Inorganic additives: Inorganic compounds can be added into lignin precursor solution to modify lignin structure, enabling spinnability and improving quality and performance of resultant nanofiber. For instance, SiO2 improved interface miscibility of double capillary and tailored porosity [31], MnO2 decorated lignin nanofiber surface with nanowhiskers improved electrochemical performance of lignin-based carbon nanofiber [65], NiCo2O4 formed a high-performance hybrid supercapacitor with lignin [61], Mg(NO3)2·6H2O produced hierarchical porous lignin-based nanofibers with very high specific capacitance [14] and Fe(acac)3 prepared lignin-based hollow carbon nanofibers with superior electrochemical performance [50]. Improved performance due to inorganic additive could be attributed to the pseudocapacitive behavior of those additives.
Influence of electrospinning processing conditions on the morphological properties of electrospun nanofibers.
The morphology and physical properties of electrospun nanofibers depend on the properties of the precursor solution the electrospinning parameter set up. This section discusses the most influential electrospinning on nanofibers.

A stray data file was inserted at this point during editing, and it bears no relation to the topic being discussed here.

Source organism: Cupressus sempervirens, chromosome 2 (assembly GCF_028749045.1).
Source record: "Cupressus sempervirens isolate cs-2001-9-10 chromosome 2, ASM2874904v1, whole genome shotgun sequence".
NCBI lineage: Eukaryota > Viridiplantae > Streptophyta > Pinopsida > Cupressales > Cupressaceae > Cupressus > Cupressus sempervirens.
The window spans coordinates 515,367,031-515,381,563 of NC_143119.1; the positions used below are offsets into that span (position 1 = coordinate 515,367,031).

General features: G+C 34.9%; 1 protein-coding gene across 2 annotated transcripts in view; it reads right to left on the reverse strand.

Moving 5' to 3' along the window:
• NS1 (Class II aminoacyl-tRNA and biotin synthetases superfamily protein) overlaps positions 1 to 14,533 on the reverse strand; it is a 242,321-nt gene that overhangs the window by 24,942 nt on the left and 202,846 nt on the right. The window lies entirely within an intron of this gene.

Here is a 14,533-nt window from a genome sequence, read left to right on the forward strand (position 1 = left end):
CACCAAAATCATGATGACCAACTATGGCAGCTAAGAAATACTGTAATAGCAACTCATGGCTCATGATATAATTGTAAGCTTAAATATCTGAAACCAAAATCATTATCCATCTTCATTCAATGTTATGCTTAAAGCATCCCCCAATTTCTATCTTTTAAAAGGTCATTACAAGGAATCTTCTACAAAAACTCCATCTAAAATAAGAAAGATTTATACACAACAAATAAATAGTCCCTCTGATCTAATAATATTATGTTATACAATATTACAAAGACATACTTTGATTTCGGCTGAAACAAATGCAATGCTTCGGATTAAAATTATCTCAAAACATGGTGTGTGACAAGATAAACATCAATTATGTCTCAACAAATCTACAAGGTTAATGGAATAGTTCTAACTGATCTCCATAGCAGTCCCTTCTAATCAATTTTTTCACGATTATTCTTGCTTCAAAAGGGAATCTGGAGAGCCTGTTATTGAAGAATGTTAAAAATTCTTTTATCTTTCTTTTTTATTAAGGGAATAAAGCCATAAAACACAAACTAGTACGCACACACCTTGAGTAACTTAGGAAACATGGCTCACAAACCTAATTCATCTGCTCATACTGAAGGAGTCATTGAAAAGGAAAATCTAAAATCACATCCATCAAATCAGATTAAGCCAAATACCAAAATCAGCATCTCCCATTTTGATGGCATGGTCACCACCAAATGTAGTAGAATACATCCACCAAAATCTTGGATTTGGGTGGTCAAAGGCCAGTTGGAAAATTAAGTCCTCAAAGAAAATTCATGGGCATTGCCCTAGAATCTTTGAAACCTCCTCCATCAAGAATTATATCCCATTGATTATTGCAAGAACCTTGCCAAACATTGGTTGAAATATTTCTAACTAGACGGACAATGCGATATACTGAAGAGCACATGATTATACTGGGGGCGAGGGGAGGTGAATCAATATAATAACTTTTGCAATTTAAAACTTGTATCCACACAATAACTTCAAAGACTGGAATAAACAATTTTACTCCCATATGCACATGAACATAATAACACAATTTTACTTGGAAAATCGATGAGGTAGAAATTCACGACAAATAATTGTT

Single spinneret setup: In the conventional electrospinning setup, a single spinneret comprising a simple hollow needle is used. In the single this configuration, nanofibers are produced by a low flow rate of the precursor solution and the thickness of the fibers are determined by the diameter of the electrospinning needle [74]. To improve the productivity of the single spinneret, an additional electrode can be introduced to increase the number of jets. Tunnapat and Surawut [58] prepared lignin nanofiber using the single spinneret setup by adding glycerol into the spinning solution. Although glycerol improved the spinnability of lignin by reducing the surface tension of the precursor solution, the production of solid (non-hollow) nanofibers of about 21 µm average fiber diameter is attributed to the single spinneret used. By controlling other electrospinning parameters, solid nanofibers of smaller diameters could be produced. For instance, lignin/PVA nanofibers with an average fiber diameter of about 100 nm were prepared using a single spinneret setup [60]. Here, the distance between the spinneret and the needle was the electrospinning parameter responsible for smaller fiber diameter because the distance between the current collector and the spinneret was far enough to allow for maximum stretching of the jet.